The word unique gets thrown around a lot, but there’s really nothing else quite like the Penn Relays, which celebrated its 125th anniversary back in April. For some on campus, coming as it does as the school year is winding down, the Relays remains a bit of a mystery; for others it’s a cherished annual ritual. Some volunteers—who do the lion’s share in putting on the three-day “Carnival”—have been involved for decades, reserving time off from work for the event’s dates far in advance.
The 12,000 or so competitors range in age from middle-schoolers to centenarians and include the world’s elite in track and field. And the crowds converging on Franklin Field—from Philadelphia’s neighborhoods to the large, loyal, and loud contingent from Jamaica and other points near and far—come as close to filling the stands as anything does these days, or has since Penn’s pre-Ivy League era as a national football power.
In “Penn Relays at 125,” associate editor Dave Zeitlin C’03 sketches in the history of the event from its beginnings as a three-hour track meet held to open the brand-new Franklin Field and shares some highlights from this year’s milestone edition—an exceptional one for Penn, featuring a big win for the women’s track team in the distance medley relay in the Championship of America, the first time a women’s Ivy League team has taken that elite college event. The article also touches on some iconic moments—Jesse Owens winning multiple events months before the 1936 Olympics, Usain Bolt’s electrifying appearance in 2010—and memories from longtime volunteers, and goes behind the scenes to see how the “civilized chaos” that is the country’s oldest and largest track meet comes together and where it may be headed in the future.
In “Running the Show,” frequent contributor Molly Petrilla C’06 describes how Nkechi Okoro Carroll C’98 chased—and caught—her dream, making the transition from financial analyst to Hollywood writer and, from there, taking on the challenge of being the person in charge of a television program. The ranks of these “showrunners” are still largely white and male, and Carroll is one of the few women of color to have attained the position. As she continues her rise in Hollywood, Molly writes, Carroll has become a mentor to younger writers and is determined to broaden the types of roles that are represented and stories that get told on screen—and the people who are doing the telling.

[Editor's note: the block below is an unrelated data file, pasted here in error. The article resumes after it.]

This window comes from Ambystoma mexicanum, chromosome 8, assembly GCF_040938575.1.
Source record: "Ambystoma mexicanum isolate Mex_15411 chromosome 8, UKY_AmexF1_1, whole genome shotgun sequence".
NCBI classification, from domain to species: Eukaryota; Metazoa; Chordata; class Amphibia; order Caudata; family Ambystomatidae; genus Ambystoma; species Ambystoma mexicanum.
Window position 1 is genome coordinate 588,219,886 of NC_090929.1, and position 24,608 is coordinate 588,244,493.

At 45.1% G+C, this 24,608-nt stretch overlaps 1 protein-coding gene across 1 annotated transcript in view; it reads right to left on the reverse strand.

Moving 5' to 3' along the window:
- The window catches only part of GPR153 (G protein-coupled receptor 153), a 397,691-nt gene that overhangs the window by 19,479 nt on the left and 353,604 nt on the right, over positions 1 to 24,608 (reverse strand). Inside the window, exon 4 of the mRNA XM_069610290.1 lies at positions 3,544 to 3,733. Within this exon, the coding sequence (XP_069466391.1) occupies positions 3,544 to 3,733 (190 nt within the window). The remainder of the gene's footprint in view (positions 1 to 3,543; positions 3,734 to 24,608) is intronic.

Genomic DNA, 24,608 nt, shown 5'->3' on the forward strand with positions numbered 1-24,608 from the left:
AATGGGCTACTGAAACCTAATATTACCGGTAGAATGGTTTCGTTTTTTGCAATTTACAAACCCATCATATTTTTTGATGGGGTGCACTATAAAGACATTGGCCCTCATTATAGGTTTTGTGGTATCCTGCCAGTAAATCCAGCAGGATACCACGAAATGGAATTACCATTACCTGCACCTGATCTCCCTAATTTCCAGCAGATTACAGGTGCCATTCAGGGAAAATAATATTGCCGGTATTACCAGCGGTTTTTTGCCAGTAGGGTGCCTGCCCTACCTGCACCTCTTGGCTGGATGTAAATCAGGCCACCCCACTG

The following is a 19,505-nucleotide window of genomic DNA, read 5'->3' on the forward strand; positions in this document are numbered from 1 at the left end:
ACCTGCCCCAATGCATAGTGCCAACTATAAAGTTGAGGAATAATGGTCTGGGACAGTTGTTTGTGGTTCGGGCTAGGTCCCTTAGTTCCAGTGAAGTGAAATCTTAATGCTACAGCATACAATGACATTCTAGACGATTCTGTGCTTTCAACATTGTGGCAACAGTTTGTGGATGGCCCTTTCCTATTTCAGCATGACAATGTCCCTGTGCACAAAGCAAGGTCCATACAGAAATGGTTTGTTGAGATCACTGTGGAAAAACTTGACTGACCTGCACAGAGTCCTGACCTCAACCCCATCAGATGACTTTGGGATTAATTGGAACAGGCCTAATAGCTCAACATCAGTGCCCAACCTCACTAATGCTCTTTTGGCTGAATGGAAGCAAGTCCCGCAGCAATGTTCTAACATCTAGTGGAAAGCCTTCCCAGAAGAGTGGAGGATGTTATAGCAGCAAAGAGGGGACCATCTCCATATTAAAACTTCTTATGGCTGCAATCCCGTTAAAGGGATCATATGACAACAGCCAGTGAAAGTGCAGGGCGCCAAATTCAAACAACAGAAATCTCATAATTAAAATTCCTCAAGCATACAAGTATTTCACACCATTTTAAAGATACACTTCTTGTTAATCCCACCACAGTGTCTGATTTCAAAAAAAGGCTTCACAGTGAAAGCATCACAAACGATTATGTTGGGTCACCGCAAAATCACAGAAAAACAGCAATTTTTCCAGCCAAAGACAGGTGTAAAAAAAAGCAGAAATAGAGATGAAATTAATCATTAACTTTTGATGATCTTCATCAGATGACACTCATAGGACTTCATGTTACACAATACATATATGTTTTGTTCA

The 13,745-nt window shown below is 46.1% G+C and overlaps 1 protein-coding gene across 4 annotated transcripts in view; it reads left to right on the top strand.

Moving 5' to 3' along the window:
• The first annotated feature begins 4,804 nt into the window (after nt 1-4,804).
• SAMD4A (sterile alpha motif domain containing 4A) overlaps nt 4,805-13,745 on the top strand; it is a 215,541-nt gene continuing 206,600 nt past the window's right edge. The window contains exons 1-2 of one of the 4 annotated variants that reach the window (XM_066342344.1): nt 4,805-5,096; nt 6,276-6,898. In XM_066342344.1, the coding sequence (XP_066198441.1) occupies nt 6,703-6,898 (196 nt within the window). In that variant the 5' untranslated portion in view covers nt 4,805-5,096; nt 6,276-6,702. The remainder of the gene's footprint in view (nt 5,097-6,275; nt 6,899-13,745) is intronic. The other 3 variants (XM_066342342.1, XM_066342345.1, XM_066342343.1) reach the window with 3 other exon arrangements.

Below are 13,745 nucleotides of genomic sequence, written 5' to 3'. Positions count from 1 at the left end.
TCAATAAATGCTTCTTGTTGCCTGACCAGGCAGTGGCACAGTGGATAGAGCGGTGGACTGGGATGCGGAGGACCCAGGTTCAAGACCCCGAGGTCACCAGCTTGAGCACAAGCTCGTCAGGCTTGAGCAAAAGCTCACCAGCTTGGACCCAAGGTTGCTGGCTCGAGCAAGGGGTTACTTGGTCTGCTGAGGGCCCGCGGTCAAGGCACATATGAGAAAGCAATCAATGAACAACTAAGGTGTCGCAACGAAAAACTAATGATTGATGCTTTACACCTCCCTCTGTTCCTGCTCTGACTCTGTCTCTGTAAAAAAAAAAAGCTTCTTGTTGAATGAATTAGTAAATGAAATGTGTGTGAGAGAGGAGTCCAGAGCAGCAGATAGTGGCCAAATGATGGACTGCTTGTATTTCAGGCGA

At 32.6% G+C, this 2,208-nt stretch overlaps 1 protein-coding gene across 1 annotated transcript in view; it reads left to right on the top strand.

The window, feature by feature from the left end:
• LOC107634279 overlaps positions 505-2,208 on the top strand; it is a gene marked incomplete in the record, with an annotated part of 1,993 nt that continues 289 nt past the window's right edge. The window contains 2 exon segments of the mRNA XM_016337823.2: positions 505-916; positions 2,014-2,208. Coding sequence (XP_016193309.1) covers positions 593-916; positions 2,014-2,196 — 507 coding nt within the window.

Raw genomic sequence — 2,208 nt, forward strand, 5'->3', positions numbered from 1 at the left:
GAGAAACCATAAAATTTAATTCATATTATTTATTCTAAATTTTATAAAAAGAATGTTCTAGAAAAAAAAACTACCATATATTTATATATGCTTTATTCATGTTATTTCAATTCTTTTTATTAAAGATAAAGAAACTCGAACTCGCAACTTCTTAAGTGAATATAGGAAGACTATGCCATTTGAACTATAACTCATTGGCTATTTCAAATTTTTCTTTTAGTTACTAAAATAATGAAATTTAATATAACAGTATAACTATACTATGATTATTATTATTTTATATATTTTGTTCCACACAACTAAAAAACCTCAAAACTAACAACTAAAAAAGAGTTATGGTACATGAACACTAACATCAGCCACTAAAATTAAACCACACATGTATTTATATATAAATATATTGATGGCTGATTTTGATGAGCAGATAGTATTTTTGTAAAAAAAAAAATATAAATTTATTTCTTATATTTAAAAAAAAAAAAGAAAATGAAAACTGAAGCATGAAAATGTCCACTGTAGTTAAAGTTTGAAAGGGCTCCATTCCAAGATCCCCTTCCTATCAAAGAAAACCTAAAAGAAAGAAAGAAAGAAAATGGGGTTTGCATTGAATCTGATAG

Dave Zeitlin also reports on another significant anniversary—the 25-year history of the student group Natives at Penn (NAP), founded in 1994 as Six Directions—in “Native Pride.” He spoke with alumni who led the effort as students over the years to establish and grow the group and lays out the continuing efforts to celebrate and advance the Native American presence at Penn among faculty and staff as well as students. The article also engages with the nuances of representing Native Americans for students who don’t necessarily “look” Native or have a deep knowledge of their culture—a theme that is also taken up in this issue’s “Notes from the Undergrad” by College junior Samuel Yellowhorse Kesler. (Also of related note: “Old Penn” highlights Gladys Tantaquidgeon CCT’29, the first Native American student in Penn’s anthropology department.)
Many high school students—and, even more, their parents—dream of gaining admission to Penn and other elite colleges. Pursuing those dreams can sometimes take an ugly turn, in ways that range from accusations of favoritism of one kind or another in admissions to downright fraud as in the recent Operation Varsity Blues scandal or, here at Penn, the admission by former men’s basketball coach Jerome Allen W’09 that he accepted cash for using his influence to get a student admitted. Dean of Admissions Eric Furda C’87 weighs in on those issues and more in an interview with senior editor Trey Popp in “College Admissions in Crisis.”
We’ve written before about Dean Furda’s advice to families on the college-search process [“Five I’s, Four C’s, and the Right Road to College,” Jul|Aug 2014]. One of the troubling insights in the interview is a trend Furda has noticed toward a more belligerent attitude among disappointed parents and others about having another student take a place they regard as rightfully their child’s, and a concomitant rejection of the overall diversity goals behind the college admissions system.
Fortunately, some cooler heads are still prevailing. In another essay echoing a feature subject, Brandy Bergman Marshall C’94 writes, in “Alumni Voices,” of her admiration for and pride in her daughter, whose college path didn’t lead to Penn.
—John Prendergast C’80